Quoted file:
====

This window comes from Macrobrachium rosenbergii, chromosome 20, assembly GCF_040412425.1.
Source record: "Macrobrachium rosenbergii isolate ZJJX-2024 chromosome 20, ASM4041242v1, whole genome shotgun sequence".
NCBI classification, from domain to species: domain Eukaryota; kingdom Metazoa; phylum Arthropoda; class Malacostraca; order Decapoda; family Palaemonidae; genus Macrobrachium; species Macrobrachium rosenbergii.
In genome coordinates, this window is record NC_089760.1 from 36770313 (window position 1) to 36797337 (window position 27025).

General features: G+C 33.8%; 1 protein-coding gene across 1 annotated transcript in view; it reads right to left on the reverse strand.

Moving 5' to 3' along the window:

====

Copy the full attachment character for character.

This window comes from Macrobrachium rosenbergii, chromosome 20, assembly GCF_040412425.1.
Source record: "Macrobrachium rosenbergii isolate ZJJX-2024 chromosome 20, ASM4041242v1, whole genome shotgun sequence".
NCBI classification, from domain to species: domain Eukaryota; kingdom Metazoa; phylum Arthropoda; class Malacostraca; order Decapoda; family Palaemonidae; genus Macrobrachium; species Macrobrachium rosenbergii.
In genome coordinates, this window is record NC_089760.1 from 36770313 (window position 1) to 36797337 (window position 27025).

General features: G+C 33.8%; 1 protein-coding gene across 1 annotated transcript in view; it reads right to left on the reverse strand.

Moving 5' to 3' along the window: